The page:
February 12, 2016


Despite its name, Adobe Illustrator is not the exclusive domain of cartoonists and other artists who work primarily through the digital equivalent of more traditional mediums; many have replaced pen and paper with a stylus and drawing tablet, but the theory is much the same with graphic designers everywhere utilizing Adobe Illustrator.

Here is our Adobe Illustrator quick start guide:


Adobe Illustrator CC

When it comes to the creation and manipulation of vector artwork, Illustrator is king.

Vector graphics are based in mathematics rather than pixels as raster graphics are (JPEGs are raster graphics) and because of this a vector graphic can be scaled up large enough to print on a billboard, or small enough to fit snugly on a business card, and do it all without any loss of clarity. Try to do that with a JPEG and see how quickly it becomes distorted and unrecognizable.

Because of their unparalleled ability to retain their crisp lines, you’ll find vector art at the heart of many logos representing today’s most well-known and popular brands.


5 Adobe Illustrator Startup Guide Workspace Setup

Application Menu / File Menu Bar – The very first thing you will see when you open Illustrator is the Text-based menu that runs from left to right across the very top of your workspace window.

The Application Menu – File Menu Bar contains 9 different menus (File, Edit, Object, Type, Select, Effect, View, Window and Help) that when clicked on or hovered over will display groups of commands within a drop-down menu particular to that main menu item.

Default Tools Panel – In an effort to make your experience as visually appealing as possible, Adobe has chosen to condense your default tools panel (as seen on the left in the image above) and collecting similar tools into groups called Tool Galleries.

Adobe Illustrator Default Tools Panel

As you can see, there are plenty of tools available to you!

For a more in-depth breakdown of each tool and its function, check out the guide entitled Adobe Illustrator Tools Panel. As a bonus, the keystrokes to bring up each tool are mentioned—if you can memorize the keystrokes for the tools you use most often you can really speed up your workflow!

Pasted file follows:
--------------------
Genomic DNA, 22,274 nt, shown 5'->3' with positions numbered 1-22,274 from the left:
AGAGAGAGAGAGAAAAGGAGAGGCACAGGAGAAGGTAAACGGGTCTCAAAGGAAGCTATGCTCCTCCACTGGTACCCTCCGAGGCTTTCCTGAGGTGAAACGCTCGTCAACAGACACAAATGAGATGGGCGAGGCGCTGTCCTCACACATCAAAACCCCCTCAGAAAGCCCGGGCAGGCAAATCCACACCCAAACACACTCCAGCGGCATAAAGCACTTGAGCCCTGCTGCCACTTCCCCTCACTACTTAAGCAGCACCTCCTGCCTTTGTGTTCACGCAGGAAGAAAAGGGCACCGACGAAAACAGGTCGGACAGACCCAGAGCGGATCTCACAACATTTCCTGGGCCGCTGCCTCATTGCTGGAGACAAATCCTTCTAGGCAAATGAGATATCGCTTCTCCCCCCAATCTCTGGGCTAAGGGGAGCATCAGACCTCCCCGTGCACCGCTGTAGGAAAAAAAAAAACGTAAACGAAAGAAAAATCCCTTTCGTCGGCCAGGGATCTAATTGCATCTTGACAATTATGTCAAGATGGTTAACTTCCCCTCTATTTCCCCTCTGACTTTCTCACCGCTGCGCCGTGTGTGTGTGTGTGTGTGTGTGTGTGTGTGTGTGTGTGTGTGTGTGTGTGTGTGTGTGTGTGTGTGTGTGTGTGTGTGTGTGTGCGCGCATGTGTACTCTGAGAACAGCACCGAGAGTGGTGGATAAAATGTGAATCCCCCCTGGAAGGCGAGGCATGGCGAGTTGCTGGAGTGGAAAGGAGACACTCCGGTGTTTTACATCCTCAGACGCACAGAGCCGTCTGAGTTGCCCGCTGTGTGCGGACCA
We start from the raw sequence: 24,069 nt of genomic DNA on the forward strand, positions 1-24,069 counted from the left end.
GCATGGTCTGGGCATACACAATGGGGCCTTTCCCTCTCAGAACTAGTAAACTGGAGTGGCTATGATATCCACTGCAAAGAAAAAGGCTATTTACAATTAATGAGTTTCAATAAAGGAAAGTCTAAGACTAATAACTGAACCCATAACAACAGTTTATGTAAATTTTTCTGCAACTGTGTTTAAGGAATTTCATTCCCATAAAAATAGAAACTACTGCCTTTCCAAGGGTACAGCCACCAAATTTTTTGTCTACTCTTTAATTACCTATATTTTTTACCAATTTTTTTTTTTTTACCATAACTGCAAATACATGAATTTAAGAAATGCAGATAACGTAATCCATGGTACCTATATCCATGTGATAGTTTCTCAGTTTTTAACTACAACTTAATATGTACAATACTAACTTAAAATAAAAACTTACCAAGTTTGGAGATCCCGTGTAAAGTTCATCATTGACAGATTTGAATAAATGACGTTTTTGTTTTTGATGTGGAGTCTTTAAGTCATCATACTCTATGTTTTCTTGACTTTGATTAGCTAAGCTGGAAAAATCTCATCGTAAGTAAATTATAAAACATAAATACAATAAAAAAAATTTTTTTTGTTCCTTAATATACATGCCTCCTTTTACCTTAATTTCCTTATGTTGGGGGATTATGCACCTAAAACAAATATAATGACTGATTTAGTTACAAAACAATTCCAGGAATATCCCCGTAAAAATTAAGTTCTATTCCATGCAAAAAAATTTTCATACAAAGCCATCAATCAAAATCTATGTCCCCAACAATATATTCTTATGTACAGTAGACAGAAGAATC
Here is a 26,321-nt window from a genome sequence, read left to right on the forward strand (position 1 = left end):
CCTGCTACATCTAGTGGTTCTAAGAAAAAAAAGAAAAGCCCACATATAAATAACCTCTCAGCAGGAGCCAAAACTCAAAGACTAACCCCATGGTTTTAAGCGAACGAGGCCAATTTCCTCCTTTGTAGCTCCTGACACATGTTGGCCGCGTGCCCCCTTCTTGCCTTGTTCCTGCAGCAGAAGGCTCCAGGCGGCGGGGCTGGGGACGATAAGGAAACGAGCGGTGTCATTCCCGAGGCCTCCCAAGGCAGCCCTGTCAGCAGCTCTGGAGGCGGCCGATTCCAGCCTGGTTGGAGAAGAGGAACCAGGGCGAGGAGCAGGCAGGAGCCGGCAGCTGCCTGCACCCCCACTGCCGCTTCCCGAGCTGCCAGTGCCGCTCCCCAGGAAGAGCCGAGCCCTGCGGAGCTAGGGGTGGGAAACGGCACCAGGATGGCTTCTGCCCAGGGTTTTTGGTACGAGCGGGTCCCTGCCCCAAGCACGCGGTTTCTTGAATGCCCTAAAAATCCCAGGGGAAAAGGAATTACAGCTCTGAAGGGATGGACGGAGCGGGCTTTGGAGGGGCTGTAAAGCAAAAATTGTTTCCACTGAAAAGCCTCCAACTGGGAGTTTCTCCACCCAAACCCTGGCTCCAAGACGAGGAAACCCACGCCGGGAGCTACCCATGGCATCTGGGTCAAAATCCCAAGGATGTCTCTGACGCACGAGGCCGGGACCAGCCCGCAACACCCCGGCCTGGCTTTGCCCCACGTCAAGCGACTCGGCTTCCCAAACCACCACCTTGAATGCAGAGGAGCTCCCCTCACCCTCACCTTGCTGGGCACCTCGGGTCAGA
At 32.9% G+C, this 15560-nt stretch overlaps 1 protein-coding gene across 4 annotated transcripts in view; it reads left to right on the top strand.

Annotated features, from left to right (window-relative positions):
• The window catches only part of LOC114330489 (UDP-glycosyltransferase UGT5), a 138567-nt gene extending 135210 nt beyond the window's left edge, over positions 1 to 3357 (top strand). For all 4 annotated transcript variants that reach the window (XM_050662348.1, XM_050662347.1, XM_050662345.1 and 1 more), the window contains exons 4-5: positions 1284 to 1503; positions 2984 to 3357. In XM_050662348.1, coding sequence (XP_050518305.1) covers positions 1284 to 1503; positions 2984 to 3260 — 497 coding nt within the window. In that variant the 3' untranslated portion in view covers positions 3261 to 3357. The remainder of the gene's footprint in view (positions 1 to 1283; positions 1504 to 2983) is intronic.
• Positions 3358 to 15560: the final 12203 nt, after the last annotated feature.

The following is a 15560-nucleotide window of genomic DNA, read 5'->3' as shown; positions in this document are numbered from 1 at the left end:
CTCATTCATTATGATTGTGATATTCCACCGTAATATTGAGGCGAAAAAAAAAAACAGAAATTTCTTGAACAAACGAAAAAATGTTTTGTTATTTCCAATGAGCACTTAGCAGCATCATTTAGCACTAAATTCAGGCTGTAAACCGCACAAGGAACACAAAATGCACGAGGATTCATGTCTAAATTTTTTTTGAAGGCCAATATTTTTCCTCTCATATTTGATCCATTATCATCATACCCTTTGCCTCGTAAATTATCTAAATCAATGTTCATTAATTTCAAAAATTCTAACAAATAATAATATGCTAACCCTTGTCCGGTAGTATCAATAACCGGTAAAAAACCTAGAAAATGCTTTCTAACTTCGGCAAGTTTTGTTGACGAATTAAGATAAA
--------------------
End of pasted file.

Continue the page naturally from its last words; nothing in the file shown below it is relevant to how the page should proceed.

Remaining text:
Adobe now allows users to create custom tool panels as of the recent release of Illustrator CC (version 17.1) moving forward. It’s a bit of a workaround, but if you’re a fan of truly custom workspaces, this is one trick you’ll love to learn.

  • Workspace Name – Illustrator (like Photoshop) allows you to add and remove tools and menus as you so desire, making it very easy to set up a workspace that is perfect for you and your workflow – you can even create different workspaces for different projects and save each one under its own name. This makes it easier to get started on your next big project that much sooner. Simply set up your tools, menus, panels, etc just how you like them, then click on the Workplace Selection menu and choose the option to “Save Workspace”. You can also do this by utilizing the Application / File Menu Bar and selecting Window > Workspace > Save Workspace.
  • Expanded Tool Groups – As a part of setting up your workspace, Illustrator offers you the option to add any of a long list of tools by selecting “Window” on the Application / File Menu Bar and choosing any of the optional menus from the 3rd section from the top (typically “Actions” is the first item in this section). Once you have brought up all of the panels you’d like to include in your workspace, you can dock them anywhere on your screen (Top, Bottom, Left, or Right) and arrange them in groups however you like. As you can see in the image below, you have the option to collapse these panels to different widths; C shows the panel at ‘full size’ (panels can be stretched to be wider), B shows the panels partially collapsed, and A shows a list of docked panels with only their icons visible, with the panel able to expand once its icon has been clicked on:

Illustrator Docked Right Menu Tool Panel

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After you have your workspace just the way you like it, you’re ready to create a new project.

One of the most important things you can do when creating a new document is to think ahead and consider what your design will eventually go on to be. Will it be used primarily in a digital format? Is it destined to be plastered on a billboard or printed in a magazine? Each of these projects / products have different requirements, and setting your document up with those in mind is a powerful step towards your success.